• Thanks for your reply. my USG does have a working WAN connection to the internet. On my PRIVATE LAN subnet everything works great. What I want to have is an PUBLIC subnet that is not NATed and that the nodes on that network have direct access to the internet AKA they are reachable directly from the internet.

        INTERNET USG PRIVATE LAN 192.168.1.1/24 ( WORKS )

        INTERNET USG PUBLIC LAN 23.x.x.90/29 ( NO INTERNET )

        It is worth noting that my current setup is a OpenBSD box with a WAN interface and a LAN interface bridged together and connected on the LAN to a switch which provides me what I want to do w/ the USG. I just wanted to migrate to the USG because of the nice UI and easy to use interface. But I am starting to wonder if I should just stick to my OpenBSD box or build myself a 1U rack OpenBSD router myself.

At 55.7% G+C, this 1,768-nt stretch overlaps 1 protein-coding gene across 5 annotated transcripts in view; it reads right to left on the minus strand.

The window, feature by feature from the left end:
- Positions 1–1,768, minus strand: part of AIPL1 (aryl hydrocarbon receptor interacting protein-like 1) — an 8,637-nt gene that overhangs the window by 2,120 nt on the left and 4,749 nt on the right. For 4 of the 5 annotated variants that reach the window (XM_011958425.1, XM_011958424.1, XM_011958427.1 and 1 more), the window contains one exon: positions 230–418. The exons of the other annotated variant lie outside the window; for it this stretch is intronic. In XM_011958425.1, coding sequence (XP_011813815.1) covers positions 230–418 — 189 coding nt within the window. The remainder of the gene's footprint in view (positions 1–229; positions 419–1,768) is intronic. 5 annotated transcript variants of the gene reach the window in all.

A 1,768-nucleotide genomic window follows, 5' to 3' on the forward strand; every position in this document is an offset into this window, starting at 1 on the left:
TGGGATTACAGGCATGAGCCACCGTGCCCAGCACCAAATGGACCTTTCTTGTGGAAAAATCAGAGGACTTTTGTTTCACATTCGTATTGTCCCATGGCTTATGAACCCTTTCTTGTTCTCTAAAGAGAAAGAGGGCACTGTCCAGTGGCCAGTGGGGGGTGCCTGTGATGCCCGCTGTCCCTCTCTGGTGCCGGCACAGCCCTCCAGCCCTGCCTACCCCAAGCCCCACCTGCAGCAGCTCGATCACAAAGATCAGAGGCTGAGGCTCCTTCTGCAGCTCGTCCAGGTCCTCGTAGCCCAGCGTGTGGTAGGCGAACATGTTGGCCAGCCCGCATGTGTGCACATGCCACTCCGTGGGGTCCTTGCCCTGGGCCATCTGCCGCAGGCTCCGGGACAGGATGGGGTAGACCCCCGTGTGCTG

• Finally got it working. I completely deleted all the network and started from scratch. and now it works … shrugs … Something was wrong on the previous installation.

          • Matias,
            Are you using the script that I listed? If so, I found that it is not running after making changes from controller’s web ui. It only runs when the USG is restarted. My apologies for misleading you.

  15. Lars-
    Through my own testing, configuration changes through the web GUI will not trigger execution of the shell script . I’m still learning about the UniFi ecosystem but I believe it’s due to where the affected components reside. In my case the controller resides on the CloudKey G2+ while the script resides on the USG. So when configuration changes are made, controller pushes that out to the USG. There doesn’t appear to be any hook in that process to trigger execution of the script on the USG.

    I tried to get confirmation of this from others on the UniFi forums but no one has been forthcoming so far. I find that puzzling since that’s where I learned about the script in the first place. However, I did find this thread on reddit which confirms my suspicions https://www.reddit.com/r/Ubiquiti/comments/61cb6u/execute_script_after_usg_provisioning_through/

    So it looks like I may have to take the JSON route after all. Boo. The script appealed to me because it allowed me to disable the firewall.